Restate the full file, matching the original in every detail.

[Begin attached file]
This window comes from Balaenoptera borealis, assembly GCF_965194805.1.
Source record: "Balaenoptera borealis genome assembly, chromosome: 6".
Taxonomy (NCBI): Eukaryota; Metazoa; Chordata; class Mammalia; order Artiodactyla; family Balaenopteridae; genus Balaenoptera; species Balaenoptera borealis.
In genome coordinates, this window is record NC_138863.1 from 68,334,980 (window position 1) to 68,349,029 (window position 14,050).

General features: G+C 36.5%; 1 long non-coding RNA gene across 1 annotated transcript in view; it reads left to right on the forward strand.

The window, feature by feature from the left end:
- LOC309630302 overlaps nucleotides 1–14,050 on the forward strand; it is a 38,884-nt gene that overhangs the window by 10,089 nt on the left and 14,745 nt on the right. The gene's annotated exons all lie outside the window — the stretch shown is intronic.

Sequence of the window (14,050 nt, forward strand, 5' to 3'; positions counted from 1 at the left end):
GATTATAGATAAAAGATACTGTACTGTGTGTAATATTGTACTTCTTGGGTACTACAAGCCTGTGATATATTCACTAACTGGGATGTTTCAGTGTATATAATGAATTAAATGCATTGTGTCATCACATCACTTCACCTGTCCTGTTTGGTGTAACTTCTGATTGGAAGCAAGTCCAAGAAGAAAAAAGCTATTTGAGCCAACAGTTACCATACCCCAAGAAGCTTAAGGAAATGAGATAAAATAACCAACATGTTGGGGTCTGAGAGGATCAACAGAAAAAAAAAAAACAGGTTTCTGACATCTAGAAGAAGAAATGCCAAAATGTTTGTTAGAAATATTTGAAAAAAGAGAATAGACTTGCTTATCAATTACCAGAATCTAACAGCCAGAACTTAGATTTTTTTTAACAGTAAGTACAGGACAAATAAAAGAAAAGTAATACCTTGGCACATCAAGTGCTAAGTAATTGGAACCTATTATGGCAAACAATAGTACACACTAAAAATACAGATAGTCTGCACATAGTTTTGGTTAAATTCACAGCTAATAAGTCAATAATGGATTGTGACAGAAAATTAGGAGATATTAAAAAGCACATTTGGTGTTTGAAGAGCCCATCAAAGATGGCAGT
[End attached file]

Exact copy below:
This window comes from Balaenoptera borealis, assembly GCF_965194805.1.
Source record: "Balaenoptera borealis genome assembly, chromosome: 6".
Taxonomy (NCBI): Eukaryota; Metazoa; Chordata; class Mammalia; order Artiodactyla; family Balaenopteridae; genus Balaenoptera; species Balaenoptera borealis.
In genome coordinates, this window is record NC_138863.1 from 68,334,980 (window position 1) to 68,349,029 (window position 14,050).

General features: G+C 36.5%; 1 long non-coding RNA gene across 1 annotated transcript in view; it reads left to right on the forward strand.

The window, feature by feature from the left end:
- LOC309630302 overlaps nucleotides 1–14,050 on the forward strand; it is a 38,884-nt gene that overhangs the window by 10,089 nt on the left and 14,745 nt on the right. The gene's annotated exons all lie outside the window — the stretch shown is intronic.

Sequence of the window (14,050 nt, forward strand, 5' to 3'; positions counted from 1 at the left end):
GATTATAGATAAAAGATACTGTACTGTGTGTAATATTGTACTTCTTGGGTACTACAAGCCTGTGATATATTCACTAACTGGGATGTTTCAGTGTATATAATGAATTAAATGCATTGTGTCATCACATCACTTCACCTGTCCTGTTTGGTGTAACTTCTGATTGGAAGCAAGTCCAAGAAGAAAAAAGCTATTTGAGCCAACAGTTACCATACCCCAAGAAGCTTAAGGAAATGAGATAAAATAACCAACATGTTGGGGTCTGAGAGGATCAACAGAAAAAAAAAAAACAGGTTTCTGACATCTAGAAGAAGAAATGCCAAAATGTTTGTTAGAAATATTTGAAAAAAGAGAATAGACTTGCTTATCAATTACCAGAATCTAACAGCCAGAACTTAGATTTTTTTTAACAGTAAGTACAGGACAAATAAAAGAAAAGTAATACCTTGGCACATCAAGTGCTAAGTAATTGGAACCTATTATGGCAAACAATAGTACACACTAAAAATACAGATAGTCTGCACATAGTTTTGGTTAAATTCACAGCTAATAAGTCAATAATGGATTGTGACAGAAAATTAGGAGATATTAAAAAGCACATTTGGTGTTTGAAGAGCCCATCAAAGATGGCAGT